Frequently Asked Questions About the Reactor Construction Inspection Program
On this page:
- How is the Construction Inspection Program (CIP) structured?
- What are the objectives of the construction baseline inspection program?
- Who inspects a nuclear power plant that is under construction?
- How often does NRC inspect a nuclear power plant that is under construction?
- How does NRC record its findings from each inspection?
- How does NRC use inspection findings in its oversight of nuclear power plants that are under construction?
How is the Construction Inspection Program (CIP) structured?
The CIP is an integral part of the NRC's Construction Reactor Oversight Process and supports the goals and objectives of that process. The objectives of the CIP are to determine whether or not appropriate quality controls are implemented in the development of applications that will be or have been submitted to the NRC; and to provide reasonable assurance that the facility has been constructed and will be operated in conformity with the license, the provisions of the Act, and the Commission's rules and regulations.
The CIP has four phases. The first and second phases support a licensing decision for an early site permit (ESP) and the combined construction and operating license (COL) application. Inspections will initially be conducted to verify effective implementation of the quality assurance (QA) program, as described in the application for an ESP and/or COL, to provide reasonable assurance of the integrity and reliability of the ESP and/or COL data or analyses that would affect the performance of safety-related systems, structures, and components (SSCs). The third and fourth phases support construction activities and the preparations for operation. Prior to and during plant construction, inspections will be conducted to review vendor activities and licensee oversight of these activities. During plant construction, inspections will be conducted to verify satisfactory completion of inspections, tests, analyses, and acceptance criteria (ITAAC), adequate development and implementation of construction and operational programs, and to review the transition to power operations.
What are the objectives of the construction baseline inspection program?
The overall objectives of the baseline inspection program are (1) to provide a sufficient basis to support the Commission determination, in accordance with 10 CFR 52.103(g), that the acceptance criteria in a combined license have been met; and (2) to develop confidence in the licensee's programmatic controls. To meet the first objective, the baseline program is designed to provide confidence that licensee ITAAC completion and verification processes are effective and provide reasonable assurance that licensee ITAAC completion notifications are sufficient and accurate. To meet the second objective, the baseline program confirms an adequate level of quality in construction products and verifies that operational programs are consistent with the FSAR.
Who inspects a nuclear power plant that is under construction pursuant to 10 CFR Part 52?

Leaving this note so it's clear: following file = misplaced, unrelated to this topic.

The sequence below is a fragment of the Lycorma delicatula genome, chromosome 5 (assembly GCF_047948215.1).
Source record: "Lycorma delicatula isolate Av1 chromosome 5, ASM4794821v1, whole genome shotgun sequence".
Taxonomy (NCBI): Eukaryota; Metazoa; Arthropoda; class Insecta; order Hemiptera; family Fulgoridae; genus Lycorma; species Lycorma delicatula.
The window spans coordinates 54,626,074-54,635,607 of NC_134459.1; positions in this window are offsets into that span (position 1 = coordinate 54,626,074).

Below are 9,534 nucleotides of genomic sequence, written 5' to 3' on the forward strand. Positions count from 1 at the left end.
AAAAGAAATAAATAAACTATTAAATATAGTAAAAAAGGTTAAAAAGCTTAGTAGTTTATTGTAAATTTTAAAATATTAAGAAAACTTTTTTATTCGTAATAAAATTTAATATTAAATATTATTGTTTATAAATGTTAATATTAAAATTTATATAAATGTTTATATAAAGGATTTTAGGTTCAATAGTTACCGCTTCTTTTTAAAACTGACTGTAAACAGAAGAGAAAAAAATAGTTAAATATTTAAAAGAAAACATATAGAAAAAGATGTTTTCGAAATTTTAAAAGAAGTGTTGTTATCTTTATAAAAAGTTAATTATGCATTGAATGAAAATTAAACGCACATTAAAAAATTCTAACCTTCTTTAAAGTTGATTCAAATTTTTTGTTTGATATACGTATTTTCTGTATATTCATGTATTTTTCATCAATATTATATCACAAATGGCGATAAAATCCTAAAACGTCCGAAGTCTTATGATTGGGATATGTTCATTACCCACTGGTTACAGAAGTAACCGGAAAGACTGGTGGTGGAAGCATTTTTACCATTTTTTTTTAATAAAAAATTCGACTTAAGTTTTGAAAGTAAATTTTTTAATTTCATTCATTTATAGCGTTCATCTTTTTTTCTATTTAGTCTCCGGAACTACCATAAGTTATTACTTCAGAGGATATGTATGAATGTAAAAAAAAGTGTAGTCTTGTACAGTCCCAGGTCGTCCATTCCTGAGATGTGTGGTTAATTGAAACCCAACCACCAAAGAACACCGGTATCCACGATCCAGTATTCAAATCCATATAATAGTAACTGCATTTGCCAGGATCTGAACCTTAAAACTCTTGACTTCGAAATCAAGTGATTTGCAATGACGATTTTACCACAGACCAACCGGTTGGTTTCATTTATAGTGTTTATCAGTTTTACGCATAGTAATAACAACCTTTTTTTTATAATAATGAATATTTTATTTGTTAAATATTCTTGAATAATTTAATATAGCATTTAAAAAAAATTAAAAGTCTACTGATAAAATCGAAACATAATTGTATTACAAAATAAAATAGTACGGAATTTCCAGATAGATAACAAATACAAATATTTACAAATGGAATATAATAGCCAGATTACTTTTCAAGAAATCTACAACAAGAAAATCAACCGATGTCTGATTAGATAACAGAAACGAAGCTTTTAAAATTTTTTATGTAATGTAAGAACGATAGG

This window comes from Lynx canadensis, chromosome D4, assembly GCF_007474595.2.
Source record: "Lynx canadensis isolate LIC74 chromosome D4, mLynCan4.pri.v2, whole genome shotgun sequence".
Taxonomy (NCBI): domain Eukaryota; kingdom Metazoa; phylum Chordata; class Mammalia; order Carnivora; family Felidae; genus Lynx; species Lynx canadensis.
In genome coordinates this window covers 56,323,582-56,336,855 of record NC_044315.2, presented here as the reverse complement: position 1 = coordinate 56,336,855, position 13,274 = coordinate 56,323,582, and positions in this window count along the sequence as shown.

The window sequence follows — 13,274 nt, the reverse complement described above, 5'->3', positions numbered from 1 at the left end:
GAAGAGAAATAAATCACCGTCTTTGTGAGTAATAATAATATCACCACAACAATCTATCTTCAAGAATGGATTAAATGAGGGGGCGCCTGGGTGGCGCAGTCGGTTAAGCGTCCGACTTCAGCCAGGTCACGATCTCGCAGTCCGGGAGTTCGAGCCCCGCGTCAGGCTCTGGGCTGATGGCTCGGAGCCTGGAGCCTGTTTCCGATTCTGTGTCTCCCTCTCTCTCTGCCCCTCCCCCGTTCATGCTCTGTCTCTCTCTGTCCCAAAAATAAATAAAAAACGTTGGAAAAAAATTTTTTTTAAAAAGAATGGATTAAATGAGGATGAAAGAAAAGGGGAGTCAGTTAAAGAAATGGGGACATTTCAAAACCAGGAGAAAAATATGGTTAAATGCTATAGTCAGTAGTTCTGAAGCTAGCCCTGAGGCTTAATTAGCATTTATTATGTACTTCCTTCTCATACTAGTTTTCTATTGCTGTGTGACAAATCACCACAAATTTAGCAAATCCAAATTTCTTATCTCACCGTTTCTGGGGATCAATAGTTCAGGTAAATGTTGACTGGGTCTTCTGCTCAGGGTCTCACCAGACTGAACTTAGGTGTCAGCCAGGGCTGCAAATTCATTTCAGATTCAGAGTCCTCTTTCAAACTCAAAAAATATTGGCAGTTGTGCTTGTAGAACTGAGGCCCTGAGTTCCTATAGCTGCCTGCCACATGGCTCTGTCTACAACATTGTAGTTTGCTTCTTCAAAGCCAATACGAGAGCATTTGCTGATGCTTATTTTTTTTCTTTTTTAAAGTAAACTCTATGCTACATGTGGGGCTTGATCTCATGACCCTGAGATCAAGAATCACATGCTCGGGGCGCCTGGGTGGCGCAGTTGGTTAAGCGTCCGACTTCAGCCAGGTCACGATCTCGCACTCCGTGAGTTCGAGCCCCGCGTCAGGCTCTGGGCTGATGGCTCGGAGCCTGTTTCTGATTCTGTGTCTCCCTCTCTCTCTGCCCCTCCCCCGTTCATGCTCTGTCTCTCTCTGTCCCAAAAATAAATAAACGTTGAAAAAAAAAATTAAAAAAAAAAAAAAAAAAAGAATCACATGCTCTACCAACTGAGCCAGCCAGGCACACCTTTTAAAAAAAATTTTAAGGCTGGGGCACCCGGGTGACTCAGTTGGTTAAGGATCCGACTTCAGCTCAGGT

Prior to and during plant construction, NRC staff lead inspections that are conducted to review vendor activities and licensee oversight of these activities.
The core of the CIP is carried out by construction resident (on-site) inspectors (CRIs) assigned to the site by Region II. The number of CRIs at a site will be dependent on the projected workload at the site. The CRIs will be supplemented with additional personnel from Region II, other regional offices, and Headquarters technical staff, as needed, to provide reasonable assurance that the as-built facility conforms to the conditions of the COL. NRC resources are carefully managed to ensure that construction inspection activities do not in any way detract from the ongoing oversight of operating reactors.
How often does NRC inspect a nuclear power plant that is under construction pursuant to 10 CFR Part 52?
Continuously, CRIs monitor licensee activities in accordance with the baseline inspection program.
Periodically, regional inspection specialists and NRO technical staff conduct inspections of plant that are under construction.
Semiannually, Region II formulates a schedule of specialist inspections for assessing plant construction for the six months. They factor into their schedule plant performance for the previous six months so that inspection resources are focused in areas with declining performance.
As needed, the regional inspectors conduct special (supplemental) inspections of those plants that exceeded established thresholds during routine inspections and, therefore, require heightened agency scrutiny. The NRC also conducts event response inspections as needed.
How does NRC record its findings from each inspection?
Issues identified during inspections at facilities being constructed pursuant to 10 CFR Part 52 will be documented in accordance with the guidance and requirements in IMC 0613, "Documenting 10 CFR Part 52 Construction Inspections."
Issues identified during vendor inspections and quality assurance (QA) implementation inspections will be documented in accordance with the guidance and requirements in IMC 0617, "Vendor and Quality Assurance Implementation Inspection Reports."
How does NRC use inspection findings in its oversight of nuclear power plants that are under construction?
The purpose of reporting the results of NRC construction inspections is to document the scope of inspections and any findings in support of the assessment process. The NRC does not have objective criteria for evaluating positive findings. Therefore, the assessment process does not incorporate positive findings and they will not be documented in inspection reports. The number and significance of the findings are used to determine the agency's response.